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La Liga de Las Americas

Puerto Ricans, swing voters in a swing state, but will they vote?

AP Hispanic Affairs Writer

(AP): They are Florida’s “other” Latino voters. After Cuban-Americans, Puerto Ricans make up the state’s largest Latino population and its most politically independent—key swingers in a swing state.

Both parties seek to claim them. Democrats point to Puerto Ricans’ traditional alignment with their party and tout their potential to counter the Republican Cuban-American vote. Republicans boast of the more business-oriented Puerto Ricans who increasingly call central Florida home.

But both parties are loath to admit one uncomfortable fact: as U.S. citizens, Puerto Ricans are the only Latino immigrants in
Florida who can automatically register to vote, yet more often than not, they don’t.

“We have been working for years to get people more involved, Democrats, Republicans, the Puerto Rico Federal Affairs office, and it has been disaster,'' said Kissimmee County Commissioner, Republican Carols Irizarry, one of Florida’s few Puerto Rican elected officials.

In the last decade, Florida has passed New Jersey as the No. 2 state for mainland Puerto Ricans, behind New York. The number of Puerto Ricans in Florida was estimated at 645,000 in 2005, up 160 percent since 1990, with the majority settling in the center swath of the state from Tampa to Daytona.

Exact data is difficult to come by, as most exit polls don't break down Latino voters by national origin. But pollster Sergio Bendixen, who tracks Puerto Rican voting habits in Florida, estimates roughly 40 percent of eligible Puerto Ricans in Florida voted in the 2004 election. That compares to about 47 percent of Latino citizens nationwide and 64 percent for all eligible citizens.

Bendixen recently signed on to the Hillary Clinton campaign, but other independent experts agree Puerto Ricans are significantly underrepresented.

``It's a huge potential vote, but they're not voting yet,'' said Dario Moreno, a political science professor at Florida International University.

There are many reasons for the low participation.

Part of the problem is that voter turnout on the island is above 80 percent, raising expectations for Puerto Ricans stateside.

Yet in Puerto Rico, one's job often depends on which party is in power. Elections there are also held once every four years, always on a holiday. And local parties mount carnival-like campaigns that focus on the hot topics of Puerto Rican independence and statehood.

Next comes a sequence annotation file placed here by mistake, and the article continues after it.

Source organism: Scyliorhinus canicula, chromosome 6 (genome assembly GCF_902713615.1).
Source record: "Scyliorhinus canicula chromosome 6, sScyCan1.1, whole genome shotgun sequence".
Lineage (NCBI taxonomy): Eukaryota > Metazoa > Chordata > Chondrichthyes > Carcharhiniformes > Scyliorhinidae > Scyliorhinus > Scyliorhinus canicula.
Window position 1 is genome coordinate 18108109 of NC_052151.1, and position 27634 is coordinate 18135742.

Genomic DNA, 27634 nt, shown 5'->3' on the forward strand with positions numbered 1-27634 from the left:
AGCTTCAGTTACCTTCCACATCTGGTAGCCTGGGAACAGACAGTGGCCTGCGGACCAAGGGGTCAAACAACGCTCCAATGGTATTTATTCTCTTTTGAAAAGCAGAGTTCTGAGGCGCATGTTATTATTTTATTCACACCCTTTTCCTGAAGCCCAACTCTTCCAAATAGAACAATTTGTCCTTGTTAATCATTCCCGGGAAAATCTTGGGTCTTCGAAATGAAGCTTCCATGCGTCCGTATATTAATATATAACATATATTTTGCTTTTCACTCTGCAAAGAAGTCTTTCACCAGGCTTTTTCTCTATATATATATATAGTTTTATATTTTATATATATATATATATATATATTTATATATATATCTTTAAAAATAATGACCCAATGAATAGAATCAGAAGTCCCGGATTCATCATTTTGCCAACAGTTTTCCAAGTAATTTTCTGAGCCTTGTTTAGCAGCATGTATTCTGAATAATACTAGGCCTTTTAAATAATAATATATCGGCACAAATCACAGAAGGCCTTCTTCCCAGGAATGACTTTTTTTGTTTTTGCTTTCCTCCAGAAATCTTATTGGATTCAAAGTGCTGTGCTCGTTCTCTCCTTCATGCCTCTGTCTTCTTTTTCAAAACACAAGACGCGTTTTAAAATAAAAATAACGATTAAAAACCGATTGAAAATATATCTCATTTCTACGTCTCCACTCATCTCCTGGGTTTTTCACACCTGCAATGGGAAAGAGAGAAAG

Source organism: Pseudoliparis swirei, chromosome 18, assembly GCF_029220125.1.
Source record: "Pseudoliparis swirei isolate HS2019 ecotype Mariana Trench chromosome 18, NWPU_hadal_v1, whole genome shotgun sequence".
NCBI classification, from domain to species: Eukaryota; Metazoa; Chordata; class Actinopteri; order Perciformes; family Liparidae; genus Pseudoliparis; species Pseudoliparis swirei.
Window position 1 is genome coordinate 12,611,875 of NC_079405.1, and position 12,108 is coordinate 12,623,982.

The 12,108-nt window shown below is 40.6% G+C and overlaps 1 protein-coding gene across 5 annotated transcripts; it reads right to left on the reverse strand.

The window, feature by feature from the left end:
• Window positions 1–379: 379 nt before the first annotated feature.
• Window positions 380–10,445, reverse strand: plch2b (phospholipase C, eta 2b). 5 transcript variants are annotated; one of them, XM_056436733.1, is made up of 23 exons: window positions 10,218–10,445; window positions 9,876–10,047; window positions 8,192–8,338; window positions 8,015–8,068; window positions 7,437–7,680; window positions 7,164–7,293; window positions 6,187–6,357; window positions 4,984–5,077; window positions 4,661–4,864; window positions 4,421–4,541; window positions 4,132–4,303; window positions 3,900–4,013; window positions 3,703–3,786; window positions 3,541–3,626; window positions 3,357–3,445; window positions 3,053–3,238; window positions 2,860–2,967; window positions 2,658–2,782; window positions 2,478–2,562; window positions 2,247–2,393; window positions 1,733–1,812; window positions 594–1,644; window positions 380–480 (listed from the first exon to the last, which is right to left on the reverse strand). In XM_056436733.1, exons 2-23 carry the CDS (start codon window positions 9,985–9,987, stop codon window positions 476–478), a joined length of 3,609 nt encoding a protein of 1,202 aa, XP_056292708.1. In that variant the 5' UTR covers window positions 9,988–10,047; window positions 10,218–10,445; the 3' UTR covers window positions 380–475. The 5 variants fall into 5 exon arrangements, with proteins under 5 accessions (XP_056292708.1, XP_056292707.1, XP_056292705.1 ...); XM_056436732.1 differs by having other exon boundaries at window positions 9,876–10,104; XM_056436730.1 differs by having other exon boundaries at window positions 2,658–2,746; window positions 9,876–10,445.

Once they arrive in Florida, Puerto Ricans receive a voter registration card as soon as they get their driver's license, before they know much about either Republicans or Democrats. So some simply choose independent, taking them off the radar for primaries. Others dream of returning to the island and may not see the need to register to vote.

Many who come from northern states like New York have seen their political power diminish over the years and are already disenchanted with the political system, said Puerto Rican expert Angelo Falcón, who heads the National Institute for Latino Policy in New York.

Still, activists and politicos on both sides predict the Puerto Rican vote will gain in strength this year.

The nonpartisan group Democracia USA, created by People for the United Way Foundation, says that since 2004 it has registered 44,500 Latino voters across central Florida, the majority of them Puerto Ricans.

Republicans hope for a strong showing. Since Puerto Ricans threw their support behind Al Gore in 2000, Republicans have campaigned heavily in central Florida, winning nearly half the Florida Puerto Rican presidential vote in 2004.

``A lot of people talk about the Puerto Rican vote versus the Cuban vote. They would like to split the Latino vote. But we have more that unites us,'' said state Rep. Juan Zapata, a Republican who represents a mixed Latino district south of Miami.

Meanwhile, Democrats hope the bitter immigration debate has tapped into Puerto Ricans' identity as Latinos even if they aren't directly affected by immigration laws.

For Samaria Rodríguez, 28, it has. She bounced between Puerto Rico, Florida and Colorado as a teen and young adult, eventually settling in Orlando.

Even though her family was politically active on the island, Rodríguez never thought much about voting until she met her future husband, an undocumented immigrant from Honduras.

She registered to vote for the first time last week, while grocery shopping with her two young daughters.

``When you're younger, if it doesn't affect your daily living, you couldn't care less. Now it does,'' she said. ``We have families and friends that are in this situation. They should do something for these people.''

Whichever candidate they back, Puerto Ricans in Florida can count on being at the center of the campaign storm in the coming months.

``The stakes are real high because Florida is such an important state for getting the votes. ... It's one of the few still in play,'' said Falcón. ``People are targeting this community, whether or not they like it.''

Associated Press Writer Travis Reed in Orlando contributed to this report.






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